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You say Beta I say Beta

Betas for MMORPGS have evolved quite a bit over the last five years or so, and I think different publishers, developers and consumers have varying perceptions of what they are, or what they should be. It used to be true that a beta was a period in which the rough or un-finished product was tested out by users and then improved based on player feedback. That’s not really true anymore, now they are much more of a marketing exercise than they have been in the past. Betas used to be primarily something that’s part of the development process and any marketing gained through it was a happy side effect. Now it’s the other way round and they are primarily a pre-launch marketing tool.

Gamers have become more savvy and demanding; it is no longer acceptable to put a sub-par product out into open beta. They no longer accept crashes or bugs like they used to, in the early days of MMORPGS (Ultima, Everquest) players that were in the betas were the hardcore of the hardcore, they loved the fact that they could contribute to the development process. They understood they were looking at something in an un-finished state and their expectations matched that. They posted detailed bug descriptions on forums and despite the games flaws, became invested in it and therefore supported it through to launch and beyond. Probably through a combination of bragging rights, and joy at being able to contribute so closely with the dev process.

The online gamer in 2011 is a lot less forgiving, if you put into open beta anything other than a ready to launch product you’re seriously risking a failed launch. Gamers expect a polished and bug free experience and no longer have the patience to stick it out, partly because consumer habits have changes and partly because the space has evolved. There are so many other competitive products to choose from. During the open beta of Everquest  there weren’t that many other MMOs a player could migrate to, today it’s a very different landscape.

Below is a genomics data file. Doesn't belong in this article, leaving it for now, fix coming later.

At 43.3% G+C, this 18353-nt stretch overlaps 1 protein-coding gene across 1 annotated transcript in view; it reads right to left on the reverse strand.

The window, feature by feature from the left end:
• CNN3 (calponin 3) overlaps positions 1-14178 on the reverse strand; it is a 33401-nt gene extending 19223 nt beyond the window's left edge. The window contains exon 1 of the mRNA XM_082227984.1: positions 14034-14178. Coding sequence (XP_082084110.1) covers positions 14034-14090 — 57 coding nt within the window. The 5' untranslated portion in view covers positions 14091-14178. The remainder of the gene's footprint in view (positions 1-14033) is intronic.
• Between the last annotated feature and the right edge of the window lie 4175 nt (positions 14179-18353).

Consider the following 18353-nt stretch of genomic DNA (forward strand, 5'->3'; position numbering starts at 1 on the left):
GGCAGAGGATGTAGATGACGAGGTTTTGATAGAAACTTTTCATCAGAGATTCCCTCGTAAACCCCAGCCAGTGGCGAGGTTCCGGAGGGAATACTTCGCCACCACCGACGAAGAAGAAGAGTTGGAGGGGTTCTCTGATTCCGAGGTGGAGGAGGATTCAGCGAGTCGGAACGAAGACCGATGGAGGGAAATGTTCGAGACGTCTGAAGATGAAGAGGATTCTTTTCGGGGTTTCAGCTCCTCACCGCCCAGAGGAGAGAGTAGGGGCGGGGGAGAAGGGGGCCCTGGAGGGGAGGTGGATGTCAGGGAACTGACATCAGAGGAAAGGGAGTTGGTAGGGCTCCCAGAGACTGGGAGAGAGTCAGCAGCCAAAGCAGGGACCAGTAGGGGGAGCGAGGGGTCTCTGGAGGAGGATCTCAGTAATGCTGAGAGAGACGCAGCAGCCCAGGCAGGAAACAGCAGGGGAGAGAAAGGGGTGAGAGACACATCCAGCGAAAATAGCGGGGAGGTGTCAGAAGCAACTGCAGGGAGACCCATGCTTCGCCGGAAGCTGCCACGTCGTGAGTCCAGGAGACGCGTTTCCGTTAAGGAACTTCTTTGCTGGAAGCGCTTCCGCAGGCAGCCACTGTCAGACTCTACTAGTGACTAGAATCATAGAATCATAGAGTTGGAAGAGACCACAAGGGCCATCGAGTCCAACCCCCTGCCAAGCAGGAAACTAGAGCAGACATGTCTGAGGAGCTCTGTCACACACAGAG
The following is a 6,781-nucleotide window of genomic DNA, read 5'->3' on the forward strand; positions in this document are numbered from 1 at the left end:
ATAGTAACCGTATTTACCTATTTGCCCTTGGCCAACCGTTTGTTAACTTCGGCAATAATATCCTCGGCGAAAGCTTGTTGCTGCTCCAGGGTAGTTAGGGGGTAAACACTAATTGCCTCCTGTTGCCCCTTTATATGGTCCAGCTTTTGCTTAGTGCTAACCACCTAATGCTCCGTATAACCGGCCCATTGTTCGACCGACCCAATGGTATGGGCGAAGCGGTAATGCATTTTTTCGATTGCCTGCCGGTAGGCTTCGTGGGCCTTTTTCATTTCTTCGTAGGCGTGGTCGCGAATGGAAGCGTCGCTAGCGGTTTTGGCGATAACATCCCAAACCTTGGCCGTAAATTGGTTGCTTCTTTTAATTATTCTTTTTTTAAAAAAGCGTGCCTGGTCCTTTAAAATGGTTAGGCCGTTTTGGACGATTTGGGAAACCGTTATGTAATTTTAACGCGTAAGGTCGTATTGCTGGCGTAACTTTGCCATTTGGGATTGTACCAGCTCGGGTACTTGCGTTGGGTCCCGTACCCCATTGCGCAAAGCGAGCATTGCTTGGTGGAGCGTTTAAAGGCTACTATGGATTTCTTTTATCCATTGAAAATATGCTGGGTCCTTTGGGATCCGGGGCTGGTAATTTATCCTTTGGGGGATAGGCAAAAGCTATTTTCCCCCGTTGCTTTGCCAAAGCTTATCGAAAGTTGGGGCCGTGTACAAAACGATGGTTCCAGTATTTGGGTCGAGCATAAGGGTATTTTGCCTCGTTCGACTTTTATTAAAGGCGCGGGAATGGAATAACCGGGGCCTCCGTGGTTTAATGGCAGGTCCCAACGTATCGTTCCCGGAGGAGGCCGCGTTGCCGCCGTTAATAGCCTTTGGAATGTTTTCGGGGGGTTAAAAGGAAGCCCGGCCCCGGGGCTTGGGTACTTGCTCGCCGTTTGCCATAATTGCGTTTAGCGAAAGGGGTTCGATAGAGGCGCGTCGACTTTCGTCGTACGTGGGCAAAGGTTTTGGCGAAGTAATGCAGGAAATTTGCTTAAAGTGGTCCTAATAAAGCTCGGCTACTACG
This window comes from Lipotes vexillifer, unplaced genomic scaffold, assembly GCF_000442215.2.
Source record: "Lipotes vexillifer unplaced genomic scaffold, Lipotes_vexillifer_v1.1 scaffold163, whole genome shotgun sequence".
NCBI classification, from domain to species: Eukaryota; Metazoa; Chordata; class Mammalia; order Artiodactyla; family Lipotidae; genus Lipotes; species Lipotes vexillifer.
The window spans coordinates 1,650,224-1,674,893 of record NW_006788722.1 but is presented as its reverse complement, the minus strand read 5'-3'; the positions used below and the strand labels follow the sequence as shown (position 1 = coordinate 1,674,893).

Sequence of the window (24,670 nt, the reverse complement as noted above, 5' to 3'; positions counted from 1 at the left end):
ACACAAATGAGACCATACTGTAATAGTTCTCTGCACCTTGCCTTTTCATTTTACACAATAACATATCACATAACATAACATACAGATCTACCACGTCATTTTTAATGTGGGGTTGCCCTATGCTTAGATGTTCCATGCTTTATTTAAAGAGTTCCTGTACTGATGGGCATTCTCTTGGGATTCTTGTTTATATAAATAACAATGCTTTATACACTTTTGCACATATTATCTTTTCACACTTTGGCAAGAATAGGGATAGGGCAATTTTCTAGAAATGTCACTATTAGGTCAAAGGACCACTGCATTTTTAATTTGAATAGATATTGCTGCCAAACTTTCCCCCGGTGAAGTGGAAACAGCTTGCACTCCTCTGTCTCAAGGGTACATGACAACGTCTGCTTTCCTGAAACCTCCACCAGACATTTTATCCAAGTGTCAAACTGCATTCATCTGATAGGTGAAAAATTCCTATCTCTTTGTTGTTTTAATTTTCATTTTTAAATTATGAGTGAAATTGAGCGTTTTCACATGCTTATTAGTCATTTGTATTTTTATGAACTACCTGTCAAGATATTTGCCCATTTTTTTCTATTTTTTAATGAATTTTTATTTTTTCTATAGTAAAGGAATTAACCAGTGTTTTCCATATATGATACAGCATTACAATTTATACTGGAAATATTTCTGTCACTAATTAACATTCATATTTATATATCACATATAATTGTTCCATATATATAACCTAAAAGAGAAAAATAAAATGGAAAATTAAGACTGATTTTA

I remember launching a title in 2007 in which we had 80,000 players signed up to the European beta and about double that between North America and Europe. The game was far from ready, and that’s an understatement.  It wasn’t stable at all and had zero polish. As a publishing group we pretty much begged the developers not to move into a Open Beta Test (OBT). Due to various politics, that I won’t go into here, they had the final call and decided to move ahead let the crowds in. It was a disaster: press slammed the game, the forums lit up with negativity and everyone internally started scrambling in a dance of  ‘i told you so’ and ‘what do we do now’. I won’t bore you with all the issues the product had, the main point is the game wasn’t ready and the product never recovered from that very first critical impression because we blew it with our early adopters, the word of mouth was poor and it was downhill from there. We did manage to get some press back to re-look at it post launch and the game was in better shape at that point but it was too little too late, the numbers dwindled and eventually the game was sunset.

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